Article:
The Moviehunter

Pulp Culture
'Kill Bill: Vol. 2'
focuses on

April 22, 2004
By Franklin Harris

Early in "Kill Bill: Vol. 2," the title character, played by David Carradine, warns his estranged brother, Budd, that The Bride is coming to kill him. Budd replies that The Bride deserves her revenge and that he, Bill and the rest of their gang deserve to die. That much of Budd's speech also appears in "Kill Bill: Vol. 1." But in part 2, Budd adds, "Of course, she deserves to die, too."

David Carradine stars as Bill in ''Kill Bill: Vol. 2.''
© Copyright Miramax Films
David Carradine stars as Bill in ''Kill Bill: Vol. 2.''
In the second half of his homage to grindhouse cinema, writer/director Quentin Tarantino returns to familiar territory. His characters usually fall into one of two categories. Either they are bad people who do bad things, or they are good people who do bad things. The difference between the two is that the good people believe in honor among thieves while the bad people don't.

Critics who complained that "Kill Bill: Vol. 1" lacked the memorable dialog and well-drawn characters of Tarantino's previous films should have no complaints here. If part 1 was an appetizer, this is the main course. The two films taken together are a masterpiece every bit the equal "Pulp Fiction."

The story so far: The Bride (Uma Thurman) has awakened after four years in a coma, and she is out for revenge on those who put her there. Her targets are her former teammates, a group of assassins known as the DiVAS (the Deady Viper Assassination Squad). As shown in "Vol. 1," two are down — O-Ren Ishii (Lucy Liu) and Vernita Green (Vivica A. Fox) — and three are to go: Budd (Michael Masden), Elle Driver (Daryl Hannah) and, of course, Bill.

Although The Bride has a lot of revenge yet to dish out, "Vol. 2" is not the nonstop action ride the first film is. "Vol. 1" draws heavily from 1970s kung-fu films. The sequel does, too, as during an extended flashback depicting The Bride's training under kung-fu master Pai Mei (played by Hong Kong star Gordon Liu). But mostly "Vol. 2" borrows from spaghetti Westerns with their long pauses, extreme close-ups and desert landscapes.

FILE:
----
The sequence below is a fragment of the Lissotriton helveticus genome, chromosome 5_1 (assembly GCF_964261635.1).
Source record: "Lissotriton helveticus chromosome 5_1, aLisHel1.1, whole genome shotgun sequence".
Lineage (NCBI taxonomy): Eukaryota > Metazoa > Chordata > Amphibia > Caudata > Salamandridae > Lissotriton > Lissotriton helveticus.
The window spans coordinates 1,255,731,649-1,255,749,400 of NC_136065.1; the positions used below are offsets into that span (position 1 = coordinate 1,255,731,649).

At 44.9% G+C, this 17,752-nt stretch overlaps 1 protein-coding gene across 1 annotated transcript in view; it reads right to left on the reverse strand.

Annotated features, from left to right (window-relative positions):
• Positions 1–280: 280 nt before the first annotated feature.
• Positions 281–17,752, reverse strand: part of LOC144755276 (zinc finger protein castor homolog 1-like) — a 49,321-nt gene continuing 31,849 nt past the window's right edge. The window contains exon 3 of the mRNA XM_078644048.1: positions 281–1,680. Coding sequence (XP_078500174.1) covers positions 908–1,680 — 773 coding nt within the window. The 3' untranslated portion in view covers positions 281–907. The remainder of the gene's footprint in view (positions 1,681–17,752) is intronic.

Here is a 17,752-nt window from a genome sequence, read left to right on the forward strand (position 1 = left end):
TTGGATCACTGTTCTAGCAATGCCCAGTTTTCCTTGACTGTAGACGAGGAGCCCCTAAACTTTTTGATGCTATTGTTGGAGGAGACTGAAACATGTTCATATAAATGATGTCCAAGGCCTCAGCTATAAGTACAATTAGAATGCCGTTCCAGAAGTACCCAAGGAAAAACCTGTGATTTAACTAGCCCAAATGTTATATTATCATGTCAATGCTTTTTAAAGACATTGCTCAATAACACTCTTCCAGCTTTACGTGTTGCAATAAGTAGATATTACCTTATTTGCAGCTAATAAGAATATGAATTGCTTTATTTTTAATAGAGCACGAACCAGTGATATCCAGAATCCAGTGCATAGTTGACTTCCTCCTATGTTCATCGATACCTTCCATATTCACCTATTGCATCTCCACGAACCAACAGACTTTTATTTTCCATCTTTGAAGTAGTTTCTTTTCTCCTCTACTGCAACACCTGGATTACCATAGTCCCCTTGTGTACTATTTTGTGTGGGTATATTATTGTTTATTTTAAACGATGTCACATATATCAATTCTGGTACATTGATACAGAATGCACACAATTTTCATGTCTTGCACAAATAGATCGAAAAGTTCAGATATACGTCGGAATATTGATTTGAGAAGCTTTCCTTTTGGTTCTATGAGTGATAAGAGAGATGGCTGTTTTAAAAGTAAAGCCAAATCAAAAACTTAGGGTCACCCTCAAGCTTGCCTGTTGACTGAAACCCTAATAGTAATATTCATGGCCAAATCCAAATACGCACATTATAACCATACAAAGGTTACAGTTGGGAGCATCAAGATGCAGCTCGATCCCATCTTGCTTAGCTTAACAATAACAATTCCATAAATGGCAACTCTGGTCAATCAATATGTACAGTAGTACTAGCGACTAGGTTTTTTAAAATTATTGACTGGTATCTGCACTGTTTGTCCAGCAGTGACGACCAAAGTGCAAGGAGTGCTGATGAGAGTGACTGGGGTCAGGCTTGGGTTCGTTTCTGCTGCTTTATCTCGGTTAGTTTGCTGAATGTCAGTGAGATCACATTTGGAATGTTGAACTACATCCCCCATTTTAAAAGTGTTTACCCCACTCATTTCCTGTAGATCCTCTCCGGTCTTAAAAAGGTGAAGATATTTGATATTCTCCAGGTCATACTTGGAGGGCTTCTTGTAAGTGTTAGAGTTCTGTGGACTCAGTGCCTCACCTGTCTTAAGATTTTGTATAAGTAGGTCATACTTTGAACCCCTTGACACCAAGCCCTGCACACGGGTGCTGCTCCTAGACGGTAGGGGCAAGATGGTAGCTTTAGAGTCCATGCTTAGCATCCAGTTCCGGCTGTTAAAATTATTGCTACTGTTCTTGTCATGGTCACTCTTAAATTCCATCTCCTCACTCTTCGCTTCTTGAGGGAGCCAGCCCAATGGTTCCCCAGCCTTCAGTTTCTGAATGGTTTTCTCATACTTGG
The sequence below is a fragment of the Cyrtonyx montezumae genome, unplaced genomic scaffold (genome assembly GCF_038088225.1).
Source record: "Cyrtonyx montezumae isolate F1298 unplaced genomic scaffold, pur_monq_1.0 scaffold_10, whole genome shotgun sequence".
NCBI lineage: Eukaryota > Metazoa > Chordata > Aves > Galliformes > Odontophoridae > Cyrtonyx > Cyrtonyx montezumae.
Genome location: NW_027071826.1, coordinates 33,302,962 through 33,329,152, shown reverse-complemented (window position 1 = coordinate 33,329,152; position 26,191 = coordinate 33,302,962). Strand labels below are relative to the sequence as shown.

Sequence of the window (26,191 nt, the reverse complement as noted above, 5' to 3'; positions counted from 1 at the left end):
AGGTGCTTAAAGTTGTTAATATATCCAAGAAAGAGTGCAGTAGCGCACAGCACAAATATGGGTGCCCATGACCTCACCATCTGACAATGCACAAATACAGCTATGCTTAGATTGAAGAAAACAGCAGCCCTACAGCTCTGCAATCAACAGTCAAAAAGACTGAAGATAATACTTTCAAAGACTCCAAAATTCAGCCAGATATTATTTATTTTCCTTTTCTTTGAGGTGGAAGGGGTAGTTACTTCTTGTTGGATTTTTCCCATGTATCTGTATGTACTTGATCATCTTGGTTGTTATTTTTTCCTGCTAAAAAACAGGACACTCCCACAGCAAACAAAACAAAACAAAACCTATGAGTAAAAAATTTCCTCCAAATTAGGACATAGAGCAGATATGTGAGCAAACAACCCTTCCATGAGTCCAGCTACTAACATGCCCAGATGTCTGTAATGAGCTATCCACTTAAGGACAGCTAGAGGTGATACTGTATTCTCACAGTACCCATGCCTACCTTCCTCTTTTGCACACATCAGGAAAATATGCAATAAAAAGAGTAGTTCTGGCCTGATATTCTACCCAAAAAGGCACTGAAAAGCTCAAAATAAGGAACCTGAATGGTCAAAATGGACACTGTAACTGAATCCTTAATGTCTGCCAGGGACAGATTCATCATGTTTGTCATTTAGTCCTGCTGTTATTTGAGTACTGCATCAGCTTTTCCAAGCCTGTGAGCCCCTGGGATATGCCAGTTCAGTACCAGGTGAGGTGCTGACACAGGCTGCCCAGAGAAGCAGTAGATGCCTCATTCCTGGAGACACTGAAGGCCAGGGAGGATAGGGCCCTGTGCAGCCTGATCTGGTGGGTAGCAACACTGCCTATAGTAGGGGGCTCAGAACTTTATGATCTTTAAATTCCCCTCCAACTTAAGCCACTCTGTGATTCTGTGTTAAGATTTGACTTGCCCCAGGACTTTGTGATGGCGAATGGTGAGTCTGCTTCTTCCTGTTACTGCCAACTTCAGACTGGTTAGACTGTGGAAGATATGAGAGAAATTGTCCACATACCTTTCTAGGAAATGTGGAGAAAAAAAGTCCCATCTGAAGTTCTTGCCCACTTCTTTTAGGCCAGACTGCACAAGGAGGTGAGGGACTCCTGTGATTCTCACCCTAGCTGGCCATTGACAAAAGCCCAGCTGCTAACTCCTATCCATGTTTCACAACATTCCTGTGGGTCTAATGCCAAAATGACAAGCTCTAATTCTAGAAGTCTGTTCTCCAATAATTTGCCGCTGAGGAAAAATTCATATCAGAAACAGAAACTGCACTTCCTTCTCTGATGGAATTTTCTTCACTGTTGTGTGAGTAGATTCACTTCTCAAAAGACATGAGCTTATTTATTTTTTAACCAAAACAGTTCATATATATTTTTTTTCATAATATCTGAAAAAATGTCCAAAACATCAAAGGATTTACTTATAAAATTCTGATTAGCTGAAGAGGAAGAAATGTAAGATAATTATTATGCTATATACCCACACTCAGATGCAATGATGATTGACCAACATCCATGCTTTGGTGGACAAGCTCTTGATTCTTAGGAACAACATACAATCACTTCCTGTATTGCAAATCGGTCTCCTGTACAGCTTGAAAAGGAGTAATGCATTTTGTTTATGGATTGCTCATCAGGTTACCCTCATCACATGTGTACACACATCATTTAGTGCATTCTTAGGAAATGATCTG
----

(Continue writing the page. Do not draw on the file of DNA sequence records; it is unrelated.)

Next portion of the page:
"Vol. 2" also fleshes out the characters. We learn why The Bride left Bill and why Bill reacted so badly. (Even he admits he "overreacted.") We also learn The Bride's real name, but since Tarantino is coy about it, I won't reveal it here.

Tarantino does such a marvelous job of making his characters live and breathe that we almost hate to see The Bride cut them down. Tarantino works in a kind of shorthand. It takes other films hours to develop a character as much as he does in just a few lines of dialog and a brief shot of an inscription on a sword blade.

He also gets the best from his actors. Masden's sad-sack portrayal of Budd would be almost lovable if Budd weren't such a sadistic sleaze. And Daryl Hannah's irredeemably evil Elle Driver is undoubtedly the best performance of her career.

But the two who should be remembered come awards season are Thurman and Carradine. Thurman takes The Bride through every emotion, from fury to love and from terror to despair, and does so mostly with only her eyes. Her performance reminds me of something Steven Spielberg once said. He said that one of the most interesting things to show on film is someone just thinking. Thurman has mastered the art of thinking on screen.

As for Carradine, he delivers the kind of career-resurrecting performance that Tarantino coaxed from John Travolta in "Pulp Fiction." It is a virtuoso effort that makes you cringe to think of how Carradine has wasted the last few years hawking magnetic bracelets on late-night television.

You know The Bride is going to kill Bill. It says so in the title. But you wish she could put off the deed until, say, "Vol. 3."

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